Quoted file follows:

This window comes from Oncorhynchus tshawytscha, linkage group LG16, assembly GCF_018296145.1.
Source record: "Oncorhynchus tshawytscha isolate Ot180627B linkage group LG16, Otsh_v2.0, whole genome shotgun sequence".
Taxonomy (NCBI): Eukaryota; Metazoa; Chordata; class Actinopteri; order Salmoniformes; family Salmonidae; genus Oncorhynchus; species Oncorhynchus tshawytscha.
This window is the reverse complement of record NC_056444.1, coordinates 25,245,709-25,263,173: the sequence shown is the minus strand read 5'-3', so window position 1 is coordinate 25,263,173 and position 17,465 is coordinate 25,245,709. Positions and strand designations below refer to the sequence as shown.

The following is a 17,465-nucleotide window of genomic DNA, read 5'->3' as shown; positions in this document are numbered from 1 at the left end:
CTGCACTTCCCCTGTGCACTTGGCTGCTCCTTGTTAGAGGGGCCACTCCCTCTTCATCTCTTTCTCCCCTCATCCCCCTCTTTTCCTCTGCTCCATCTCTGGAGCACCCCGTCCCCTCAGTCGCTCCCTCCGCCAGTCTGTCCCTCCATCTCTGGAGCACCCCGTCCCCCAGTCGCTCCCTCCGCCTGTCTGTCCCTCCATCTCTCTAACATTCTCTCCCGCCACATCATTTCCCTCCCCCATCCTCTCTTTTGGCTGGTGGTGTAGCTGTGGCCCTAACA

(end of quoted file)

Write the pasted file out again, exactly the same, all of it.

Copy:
This window comes from Oncorhynchus tshawytscha, linkage group LG16, assembly GCF_018296145.1.
Source record: "Oncorhynchus tshawytscha isolate Ot180627B linkage group LG16, Otsh_v2.0, whole genome shotgun sequence".
Taxonomy (NCBI): Eukaryota; Metazoa; Chordata; class Actinopteri; order Salmoniformes; family Salmonidae; genus Oncorhynchus; species Oncorhynchus tshawytscha.
This window is the reverse complement of record NC_056444.1, coordinates 25,245,709-25,263,173: the sequence shown is the minus strand read 5'-3', so window position 1 is coordinate 25,263,173 and position 17,465 is coordinate 25,245,709. Positions and strand designations below refer to the sequence as shown.

The following is a 17,465-nucleotide window of genomic DNA, read 5'->3' as shown; positions in this document are numbered from 1 at the left end:
CTGCACTTCCCCTGTGCACTTGGCTGCTCCTTGTTAGAGGGGCCACTCCCTCTTCATCTCTTTCTCCCCTCATCCCCCTCTTTTCCTCTGCTCCATCTCTGGAGCACCCCGTCCCCTCAGTCGCTCCCTCCGCCAGTCTGTCCCTCCATCTCTGGAGCACCCCGTCCCCCAGTCGCTCCCTCCGCCTGTCTGTCCCTCCATCTCTCTAACATTCTCTCCCGCCACATCATTTCCCTCCCCCATCCTCTCTTTTGGCTGGTGGTGTAGCTGTGGCCCTAACA